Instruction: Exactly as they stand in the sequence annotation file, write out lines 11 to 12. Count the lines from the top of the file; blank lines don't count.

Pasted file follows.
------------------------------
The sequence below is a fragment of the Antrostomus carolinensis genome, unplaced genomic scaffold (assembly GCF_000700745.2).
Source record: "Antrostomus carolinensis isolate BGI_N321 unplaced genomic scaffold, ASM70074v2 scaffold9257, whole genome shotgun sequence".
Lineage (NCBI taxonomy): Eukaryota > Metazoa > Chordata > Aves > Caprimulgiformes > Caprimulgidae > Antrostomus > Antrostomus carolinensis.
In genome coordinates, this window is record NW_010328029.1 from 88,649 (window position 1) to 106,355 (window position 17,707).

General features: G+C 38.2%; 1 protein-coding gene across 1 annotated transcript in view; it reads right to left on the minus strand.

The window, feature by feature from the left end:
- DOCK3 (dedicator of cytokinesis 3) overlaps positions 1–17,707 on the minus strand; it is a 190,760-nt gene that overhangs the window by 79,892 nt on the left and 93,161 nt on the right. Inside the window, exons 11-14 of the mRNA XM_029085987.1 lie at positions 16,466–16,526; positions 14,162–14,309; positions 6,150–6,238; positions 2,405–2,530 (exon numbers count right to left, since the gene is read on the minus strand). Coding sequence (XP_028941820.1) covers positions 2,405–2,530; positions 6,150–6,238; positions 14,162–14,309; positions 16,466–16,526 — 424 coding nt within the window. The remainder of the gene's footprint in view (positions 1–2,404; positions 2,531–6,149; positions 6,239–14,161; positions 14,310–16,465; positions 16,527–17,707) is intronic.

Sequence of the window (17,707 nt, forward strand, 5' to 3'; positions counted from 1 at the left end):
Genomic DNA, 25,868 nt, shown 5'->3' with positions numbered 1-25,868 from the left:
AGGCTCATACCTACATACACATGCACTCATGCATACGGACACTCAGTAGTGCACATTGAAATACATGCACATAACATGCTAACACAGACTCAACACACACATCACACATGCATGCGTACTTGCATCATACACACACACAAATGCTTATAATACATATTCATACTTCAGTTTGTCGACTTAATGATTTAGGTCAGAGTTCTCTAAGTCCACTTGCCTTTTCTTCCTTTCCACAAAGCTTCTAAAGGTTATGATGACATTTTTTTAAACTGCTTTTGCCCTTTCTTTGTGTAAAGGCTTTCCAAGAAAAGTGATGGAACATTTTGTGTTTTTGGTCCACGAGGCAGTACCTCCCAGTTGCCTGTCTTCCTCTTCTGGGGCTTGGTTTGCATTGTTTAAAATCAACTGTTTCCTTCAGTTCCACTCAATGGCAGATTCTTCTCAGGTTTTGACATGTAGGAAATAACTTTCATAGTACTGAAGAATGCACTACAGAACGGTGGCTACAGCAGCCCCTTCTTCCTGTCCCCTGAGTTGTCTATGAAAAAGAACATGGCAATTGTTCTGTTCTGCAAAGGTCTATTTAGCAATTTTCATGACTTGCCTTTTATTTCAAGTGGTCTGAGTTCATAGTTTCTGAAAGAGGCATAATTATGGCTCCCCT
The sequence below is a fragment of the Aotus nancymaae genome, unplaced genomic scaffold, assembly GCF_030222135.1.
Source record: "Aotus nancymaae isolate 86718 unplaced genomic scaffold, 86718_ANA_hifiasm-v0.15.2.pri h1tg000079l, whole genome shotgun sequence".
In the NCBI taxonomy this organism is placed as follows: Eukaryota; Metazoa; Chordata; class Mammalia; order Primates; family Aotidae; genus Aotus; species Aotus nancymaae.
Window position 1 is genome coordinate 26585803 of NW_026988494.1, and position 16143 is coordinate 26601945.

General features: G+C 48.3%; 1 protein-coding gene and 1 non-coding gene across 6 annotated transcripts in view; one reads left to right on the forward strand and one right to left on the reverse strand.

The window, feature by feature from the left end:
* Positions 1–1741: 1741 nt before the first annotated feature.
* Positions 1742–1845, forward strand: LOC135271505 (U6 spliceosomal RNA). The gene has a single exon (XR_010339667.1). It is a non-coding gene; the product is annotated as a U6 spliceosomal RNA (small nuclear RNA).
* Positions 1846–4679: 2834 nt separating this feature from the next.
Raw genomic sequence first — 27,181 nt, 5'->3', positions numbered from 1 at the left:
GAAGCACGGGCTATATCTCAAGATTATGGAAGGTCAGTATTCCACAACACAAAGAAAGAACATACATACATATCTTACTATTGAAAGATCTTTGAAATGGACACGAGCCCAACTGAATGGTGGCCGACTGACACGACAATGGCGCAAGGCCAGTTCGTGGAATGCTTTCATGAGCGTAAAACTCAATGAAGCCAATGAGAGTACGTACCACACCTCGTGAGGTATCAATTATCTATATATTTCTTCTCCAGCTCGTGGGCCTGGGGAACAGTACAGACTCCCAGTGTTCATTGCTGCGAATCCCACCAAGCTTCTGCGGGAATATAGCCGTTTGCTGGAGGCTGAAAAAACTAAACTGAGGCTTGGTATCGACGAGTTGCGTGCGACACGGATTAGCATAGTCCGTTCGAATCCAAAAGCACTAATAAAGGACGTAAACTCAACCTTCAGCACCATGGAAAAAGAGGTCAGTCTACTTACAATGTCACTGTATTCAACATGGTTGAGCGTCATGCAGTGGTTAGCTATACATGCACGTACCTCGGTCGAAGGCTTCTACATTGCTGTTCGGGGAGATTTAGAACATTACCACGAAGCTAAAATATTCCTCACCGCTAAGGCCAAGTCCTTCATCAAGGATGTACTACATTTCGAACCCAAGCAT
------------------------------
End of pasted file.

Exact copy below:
The sequence below is a fragment of the Aotus nancymaae genome, unplaced genomic scaffold, assembly GCF_030222135.1.
Source record: "Aotus nancymaae isolate 86718 unplaced genomic scaffold, 86718_ANA_hifiasm-v0.15.2.pri h1tg000079l, whole genome shotgun sequence".